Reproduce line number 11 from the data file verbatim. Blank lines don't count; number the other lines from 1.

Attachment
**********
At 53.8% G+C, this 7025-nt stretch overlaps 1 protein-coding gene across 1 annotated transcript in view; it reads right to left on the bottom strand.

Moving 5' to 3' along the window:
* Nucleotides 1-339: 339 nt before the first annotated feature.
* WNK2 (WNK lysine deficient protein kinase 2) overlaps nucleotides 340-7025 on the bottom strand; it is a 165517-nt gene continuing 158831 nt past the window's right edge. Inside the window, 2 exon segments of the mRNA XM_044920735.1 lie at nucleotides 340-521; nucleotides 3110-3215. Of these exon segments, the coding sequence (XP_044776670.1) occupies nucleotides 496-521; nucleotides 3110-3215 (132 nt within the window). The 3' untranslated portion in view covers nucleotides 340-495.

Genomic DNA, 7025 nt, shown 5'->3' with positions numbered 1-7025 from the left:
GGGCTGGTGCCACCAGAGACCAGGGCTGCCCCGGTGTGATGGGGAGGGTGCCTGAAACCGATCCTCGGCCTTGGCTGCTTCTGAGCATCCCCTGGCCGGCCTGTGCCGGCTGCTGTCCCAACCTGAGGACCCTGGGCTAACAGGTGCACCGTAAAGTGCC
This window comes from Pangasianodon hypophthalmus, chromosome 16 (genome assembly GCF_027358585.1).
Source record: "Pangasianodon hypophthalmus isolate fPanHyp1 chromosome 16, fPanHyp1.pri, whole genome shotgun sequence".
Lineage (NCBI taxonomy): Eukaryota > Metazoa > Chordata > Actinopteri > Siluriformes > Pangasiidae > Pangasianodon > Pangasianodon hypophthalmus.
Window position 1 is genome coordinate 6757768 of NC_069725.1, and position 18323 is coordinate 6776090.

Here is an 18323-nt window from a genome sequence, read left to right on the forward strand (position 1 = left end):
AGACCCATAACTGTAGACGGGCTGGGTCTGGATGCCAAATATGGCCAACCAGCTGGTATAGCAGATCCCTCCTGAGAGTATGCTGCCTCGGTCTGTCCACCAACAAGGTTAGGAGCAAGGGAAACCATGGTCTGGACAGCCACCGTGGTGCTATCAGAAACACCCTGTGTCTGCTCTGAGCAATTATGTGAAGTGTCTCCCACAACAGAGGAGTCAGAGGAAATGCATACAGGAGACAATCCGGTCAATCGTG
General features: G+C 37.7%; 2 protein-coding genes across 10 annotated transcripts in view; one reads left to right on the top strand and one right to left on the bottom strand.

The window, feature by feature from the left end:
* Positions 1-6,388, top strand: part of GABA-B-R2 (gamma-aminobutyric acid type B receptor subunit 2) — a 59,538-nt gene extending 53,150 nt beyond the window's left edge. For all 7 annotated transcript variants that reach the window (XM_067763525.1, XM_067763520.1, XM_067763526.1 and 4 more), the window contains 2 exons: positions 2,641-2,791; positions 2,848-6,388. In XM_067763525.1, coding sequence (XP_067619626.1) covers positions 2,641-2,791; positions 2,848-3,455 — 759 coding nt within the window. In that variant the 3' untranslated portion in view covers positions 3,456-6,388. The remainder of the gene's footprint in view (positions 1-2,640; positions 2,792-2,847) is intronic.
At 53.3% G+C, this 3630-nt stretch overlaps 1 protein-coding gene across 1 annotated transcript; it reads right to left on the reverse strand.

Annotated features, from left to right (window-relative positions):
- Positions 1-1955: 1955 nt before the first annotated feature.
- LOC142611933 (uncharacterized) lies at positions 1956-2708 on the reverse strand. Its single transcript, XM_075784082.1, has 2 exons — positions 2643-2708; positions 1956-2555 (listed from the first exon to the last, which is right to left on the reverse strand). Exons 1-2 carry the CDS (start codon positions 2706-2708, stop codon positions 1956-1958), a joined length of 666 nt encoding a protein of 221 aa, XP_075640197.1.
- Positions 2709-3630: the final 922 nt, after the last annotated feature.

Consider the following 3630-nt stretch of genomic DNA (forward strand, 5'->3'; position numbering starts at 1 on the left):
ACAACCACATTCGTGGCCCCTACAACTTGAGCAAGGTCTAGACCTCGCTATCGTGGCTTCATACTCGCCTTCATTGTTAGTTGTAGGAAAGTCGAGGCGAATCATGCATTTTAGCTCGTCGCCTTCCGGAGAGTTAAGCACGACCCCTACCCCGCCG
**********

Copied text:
Here is an 18323-nt window from a genome sequence, read left to right on the forward strand (position 1 = left end):